Into the Wild: A Tiger's Lifecycle

By Sara Fathima

July 28, 2022

New Life

The tigress’s gestation period lasts between 90 to 112 days. In the last few days of this period, she begins looking for safe birthing places to help conceal the cubs and sustain the new family. 

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Tiny Tigers

Newborn tiger cubs can weigh up to 1600 kilograms and open their eyes at 6-12 days. Their vision develops only after a few weeks. On average, the litter contains three cubs.

Image source:  Pixabay

Fierce & Furry

Until 15 months of age, tiger cubs spend most of their time playing with their mother and siblings – this helps them develop life skills such as stalking, pouncing, swatting, and climbing.

Image source: Pexels

Growing Up

At 16 months, a hierarchy of order is in place among the cubs in the litter. The dominant cub, often a male, consumes the resources first. He then leaves the family unit at 17-24 months.

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Big Cat

The young independent male tigers move further from their mother’s home territory. They continue to grow up to 5 years of age. They live in temporary habitats until they’re strong enough to settle in their own territory.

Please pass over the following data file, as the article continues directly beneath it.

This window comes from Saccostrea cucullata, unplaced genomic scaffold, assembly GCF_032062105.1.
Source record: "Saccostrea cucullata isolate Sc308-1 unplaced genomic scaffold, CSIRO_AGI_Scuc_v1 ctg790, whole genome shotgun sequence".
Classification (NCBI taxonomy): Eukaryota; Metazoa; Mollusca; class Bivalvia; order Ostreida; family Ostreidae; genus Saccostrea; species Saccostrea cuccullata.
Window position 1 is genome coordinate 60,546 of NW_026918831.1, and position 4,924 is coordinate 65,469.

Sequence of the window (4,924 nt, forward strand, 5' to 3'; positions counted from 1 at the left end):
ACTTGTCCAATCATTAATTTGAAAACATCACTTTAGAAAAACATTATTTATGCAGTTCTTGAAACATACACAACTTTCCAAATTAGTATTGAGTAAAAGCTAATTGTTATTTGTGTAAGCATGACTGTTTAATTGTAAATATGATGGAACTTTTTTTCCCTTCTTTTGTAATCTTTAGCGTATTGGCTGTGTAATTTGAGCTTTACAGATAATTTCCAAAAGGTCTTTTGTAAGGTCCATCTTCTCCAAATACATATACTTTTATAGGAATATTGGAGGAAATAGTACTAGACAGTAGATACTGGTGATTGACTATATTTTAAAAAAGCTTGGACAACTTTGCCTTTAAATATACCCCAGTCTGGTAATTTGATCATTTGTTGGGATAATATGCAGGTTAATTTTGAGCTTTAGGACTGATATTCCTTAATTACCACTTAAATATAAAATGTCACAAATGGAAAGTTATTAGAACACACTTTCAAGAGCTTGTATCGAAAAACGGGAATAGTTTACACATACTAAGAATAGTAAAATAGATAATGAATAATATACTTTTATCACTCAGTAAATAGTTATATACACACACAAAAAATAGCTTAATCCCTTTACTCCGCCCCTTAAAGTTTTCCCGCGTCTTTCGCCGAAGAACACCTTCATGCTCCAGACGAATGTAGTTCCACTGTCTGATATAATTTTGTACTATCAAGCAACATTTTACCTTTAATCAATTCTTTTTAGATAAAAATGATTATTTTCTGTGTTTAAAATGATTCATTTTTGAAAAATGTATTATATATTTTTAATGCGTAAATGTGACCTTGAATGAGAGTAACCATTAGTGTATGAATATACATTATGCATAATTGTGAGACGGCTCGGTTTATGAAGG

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In Mind & Spirit

Unlike other members of the cat family, tigers enjoy swimming. They are powerful, territorial predators that hunt alone after dark. Tigers mark their territory with scratches and urine. 

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Home = Hearty Meal

Tigers thrive in huge habitats and can live up to 26 years in the wild, predominantly feeding on antelope and other animals with hooves. They can consume up to 12 pounds of meat for a meal. 

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Many Dangers 

Only 1 in 10 hunts are successful for tigers. They must compete hard for food and space. Poaching, deforestation, encroachment, commercial development, etc., have made it harder than it already is for tigers in the wild.  

Image source: Pexels